Wind energy opponent, Gigi Badawi, reveals personal story

Print Friendly, PDF & Email

Reporter’s note: When the wind energy issue in Perquimans County first materialized, Gigi Badawi, like most people, was completely unaware of what the project would mean on a personal level. However, as time progressed, she became an advocate against wind energy and has worked tirelessly to defeat this project, not only for the benefit of herself and her husband, but also for the citizens of Perquimans County whom she calls ‘neighbors.’

Mrs. Badawi and her husband Steve Owens have told their story at County Commissioner meetings, in order to place a face on the plight that she and others encounter as they attempt to convince their Commissioners to vote against both wind farm projects in her County.

Several months ago, a state agency, the Department of Environment and Natural Resources, voted unfavorably to the interest of the citizens. This allowed the wind developer to proceed with the projects. Rather than complain, and sit by idly, Gigi Badawi and Steve Owens filed suit against the agency to overturn its prior ruling.


The North Carolina Attorney General filed a brief on behalf of DENR, which among other things challenged the “standing” of the plaintiffs, meaning that they were not harmed by the project and therefore lacked the basic ability to file suit. An Administrative Law Judge recently ruled against DENR in the matter of standing, thus allowing the lawsuit to proceed.

The trial will be held in the near future, which will have the effect of drastically undermining, if not completely eliminating the ability of the wind developer to proceed with construction. In this case, the DENR ruling allowed the wind developer to proceed with construction under less restrictive requirements then had previously existed. Now, plaintiffs Badawi and Owens will have their day in court to argue that DENR erred in itsr ruling and that the more restrictive requirements should apply.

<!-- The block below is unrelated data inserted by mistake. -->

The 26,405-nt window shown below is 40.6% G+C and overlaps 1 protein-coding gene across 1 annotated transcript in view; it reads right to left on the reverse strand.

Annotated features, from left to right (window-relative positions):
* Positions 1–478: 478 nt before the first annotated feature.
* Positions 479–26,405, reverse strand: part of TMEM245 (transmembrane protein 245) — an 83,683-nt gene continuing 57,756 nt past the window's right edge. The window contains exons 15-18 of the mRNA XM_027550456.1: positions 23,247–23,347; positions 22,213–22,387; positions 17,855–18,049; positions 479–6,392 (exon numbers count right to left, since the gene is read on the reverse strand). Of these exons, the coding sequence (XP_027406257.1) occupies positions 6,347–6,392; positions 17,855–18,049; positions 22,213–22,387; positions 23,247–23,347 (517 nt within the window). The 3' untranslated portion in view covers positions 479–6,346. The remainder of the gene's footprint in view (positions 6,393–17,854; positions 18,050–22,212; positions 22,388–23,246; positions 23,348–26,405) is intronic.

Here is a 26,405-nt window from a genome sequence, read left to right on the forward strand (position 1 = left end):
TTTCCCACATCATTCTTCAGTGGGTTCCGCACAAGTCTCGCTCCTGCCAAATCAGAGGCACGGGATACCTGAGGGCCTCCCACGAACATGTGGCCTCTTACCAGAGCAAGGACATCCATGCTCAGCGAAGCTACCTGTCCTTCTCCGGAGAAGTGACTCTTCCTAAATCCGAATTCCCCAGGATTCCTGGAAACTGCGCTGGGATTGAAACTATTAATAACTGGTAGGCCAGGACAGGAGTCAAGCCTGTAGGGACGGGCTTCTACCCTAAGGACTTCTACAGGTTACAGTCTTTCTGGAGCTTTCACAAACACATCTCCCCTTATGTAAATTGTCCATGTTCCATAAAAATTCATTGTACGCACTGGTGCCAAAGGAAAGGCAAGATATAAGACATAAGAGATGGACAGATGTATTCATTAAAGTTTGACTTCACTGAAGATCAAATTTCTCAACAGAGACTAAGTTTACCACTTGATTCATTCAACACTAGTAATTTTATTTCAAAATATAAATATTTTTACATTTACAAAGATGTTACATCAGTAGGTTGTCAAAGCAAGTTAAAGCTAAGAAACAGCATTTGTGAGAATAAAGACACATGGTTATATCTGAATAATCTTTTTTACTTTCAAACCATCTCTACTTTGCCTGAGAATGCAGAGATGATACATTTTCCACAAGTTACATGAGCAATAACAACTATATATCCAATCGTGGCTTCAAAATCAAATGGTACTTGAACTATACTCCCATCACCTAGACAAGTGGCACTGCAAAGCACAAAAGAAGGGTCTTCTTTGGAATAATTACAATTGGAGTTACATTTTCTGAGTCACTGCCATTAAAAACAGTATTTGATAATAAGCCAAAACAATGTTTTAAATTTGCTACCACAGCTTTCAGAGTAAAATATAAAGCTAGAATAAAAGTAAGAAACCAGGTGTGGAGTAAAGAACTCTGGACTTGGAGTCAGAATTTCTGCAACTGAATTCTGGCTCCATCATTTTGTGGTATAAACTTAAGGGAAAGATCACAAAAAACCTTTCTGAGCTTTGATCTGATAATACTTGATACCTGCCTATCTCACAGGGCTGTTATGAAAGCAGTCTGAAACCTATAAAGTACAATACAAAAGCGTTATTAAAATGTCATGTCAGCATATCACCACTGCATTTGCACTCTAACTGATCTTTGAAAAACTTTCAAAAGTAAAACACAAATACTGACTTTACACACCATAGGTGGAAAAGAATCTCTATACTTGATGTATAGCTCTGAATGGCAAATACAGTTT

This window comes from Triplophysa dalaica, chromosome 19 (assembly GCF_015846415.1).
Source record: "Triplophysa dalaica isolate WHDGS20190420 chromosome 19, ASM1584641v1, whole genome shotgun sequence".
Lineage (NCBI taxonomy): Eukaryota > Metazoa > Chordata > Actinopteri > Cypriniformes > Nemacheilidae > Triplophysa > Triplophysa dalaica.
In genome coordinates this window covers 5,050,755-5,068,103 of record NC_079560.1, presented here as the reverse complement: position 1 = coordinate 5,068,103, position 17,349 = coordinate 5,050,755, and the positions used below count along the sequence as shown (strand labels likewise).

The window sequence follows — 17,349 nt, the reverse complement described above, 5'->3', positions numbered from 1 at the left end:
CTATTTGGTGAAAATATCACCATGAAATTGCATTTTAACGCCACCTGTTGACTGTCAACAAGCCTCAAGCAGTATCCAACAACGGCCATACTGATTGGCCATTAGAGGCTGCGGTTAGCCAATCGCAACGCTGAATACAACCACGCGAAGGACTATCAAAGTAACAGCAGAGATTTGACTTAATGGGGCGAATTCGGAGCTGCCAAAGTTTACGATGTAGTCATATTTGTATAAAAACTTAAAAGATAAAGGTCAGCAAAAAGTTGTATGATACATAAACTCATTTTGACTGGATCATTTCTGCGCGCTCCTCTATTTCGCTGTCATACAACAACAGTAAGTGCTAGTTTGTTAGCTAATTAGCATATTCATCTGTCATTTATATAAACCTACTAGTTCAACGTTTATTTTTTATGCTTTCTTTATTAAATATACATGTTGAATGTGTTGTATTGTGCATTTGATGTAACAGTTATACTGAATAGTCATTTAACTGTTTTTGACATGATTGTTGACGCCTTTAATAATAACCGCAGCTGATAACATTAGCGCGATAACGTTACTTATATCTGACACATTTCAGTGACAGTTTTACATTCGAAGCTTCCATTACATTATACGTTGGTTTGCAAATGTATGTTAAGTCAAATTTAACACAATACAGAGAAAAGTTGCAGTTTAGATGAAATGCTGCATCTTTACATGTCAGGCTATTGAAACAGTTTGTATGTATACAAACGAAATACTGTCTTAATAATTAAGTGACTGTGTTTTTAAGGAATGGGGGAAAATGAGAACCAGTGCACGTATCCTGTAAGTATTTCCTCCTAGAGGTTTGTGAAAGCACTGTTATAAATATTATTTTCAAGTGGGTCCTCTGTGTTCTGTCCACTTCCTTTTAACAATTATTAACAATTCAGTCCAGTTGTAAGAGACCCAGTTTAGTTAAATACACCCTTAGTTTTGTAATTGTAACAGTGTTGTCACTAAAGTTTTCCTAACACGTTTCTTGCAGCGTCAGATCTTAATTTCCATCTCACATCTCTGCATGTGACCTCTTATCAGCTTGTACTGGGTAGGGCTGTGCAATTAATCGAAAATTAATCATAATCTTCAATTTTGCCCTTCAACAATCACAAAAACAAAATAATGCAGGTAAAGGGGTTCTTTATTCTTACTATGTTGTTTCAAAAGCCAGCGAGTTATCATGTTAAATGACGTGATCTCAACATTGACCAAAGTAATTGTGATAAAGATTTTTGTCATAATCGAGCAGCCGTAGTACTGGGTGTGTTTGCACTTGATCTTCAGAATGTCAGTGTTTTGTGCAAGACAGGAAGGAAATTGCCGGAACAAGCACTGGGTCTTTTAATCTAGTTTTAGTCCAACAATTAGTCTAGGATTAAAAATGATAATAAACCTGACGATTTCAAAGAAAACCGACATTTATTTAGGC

The Impact of the Amazon Wind Project (formerly known as the Desert Wind Project)

By Gigi Badawi
Gigi Badawi with husband Steve Owens

Gigi Badawi with husband Steve Owens

PERQUIMANS COUNTY — In order to understand what we are facing in regards to the industrial wind farm project for this county, you must understand our story. In early 2012, we bought a foreclosed home that was not up to code: Had no heat, had broken exterior doors, had black mold, and a multitude of issues that needed to be corrected.

The bank did nothing to keep the home from deteriorating, so it was in very poor shape. We spent well over $100,000 in addition to the cost of the house and turned it into a beautiful home that sits on 12.5 acres. The value of our home has increased quite a bit as a result of our efforts. It is important to note that there were no laws that require the disclosure of the pending wind energy project at that time.

We are terrified that we may lose the enjoyment of the retirement home we worked so hard to achieve due to industrial wind turbines in an area zoned as residential/agriculture. My husband retired on December 31, 2015; so retirement is not years away for us. We worked hard all of our lives so that we could retire at a relatively young age. We never overspent so that we could be ready for retirement and it was important to us that we were financially secure in our later years.

Perquimans County benefited by what we did to our home and is able to charge us higher property taxes as a result. We don’t mind paying our share at all. If we have to move, it would absolutely break our hearts. Our plan over the next decade (shortly after we married) was always to live out our final years in Hertford. We are not even sure we will be able to take the loss at this point since my husband is now retired.

The turbines that will go up in the Amazon Wind Farm project will be less than 3/5 of a mile from our home. We have spent hundreds of hours researching industrial wind turbines on our own since we were neither for, nor against them. Now, we are adamantly against them being placed near residential home sites.

We are exhausted, and the only thing that we have left is hope: Hope that our Board of Commissioners will value the health, safety and welfare of its citizens; hope that they appreciate the natural beauty which surrounds us; hope that they will not deny us the enjoyment and use of our land. After all of the research we have done, we are concerned with the net loss that wind farms will generate, the health effects, the devaluation of our property, the inability to use all of our property, and the current County ordinance that, in our opinion, does nothing to protect its citizens.

We are at Ground Zero; and we will continue to advocate for strong wind ordinances, not only at the county level, but at the state level as well. We will continue to fight for the rest of North Carolina so that no one else has to face the current situation in which we find ourselves.

We need wind ordinances that include:

No less than one-mile setbacks from the property lines

Fully funded and secured decommissioning plans

Property value guarantees

Protection from Infrasound, shadow flicker, audible noise, and other health issues.

We trust that our County Commissioners support the wishes of the Citizens of Perquimans County, whom they were elected to represent.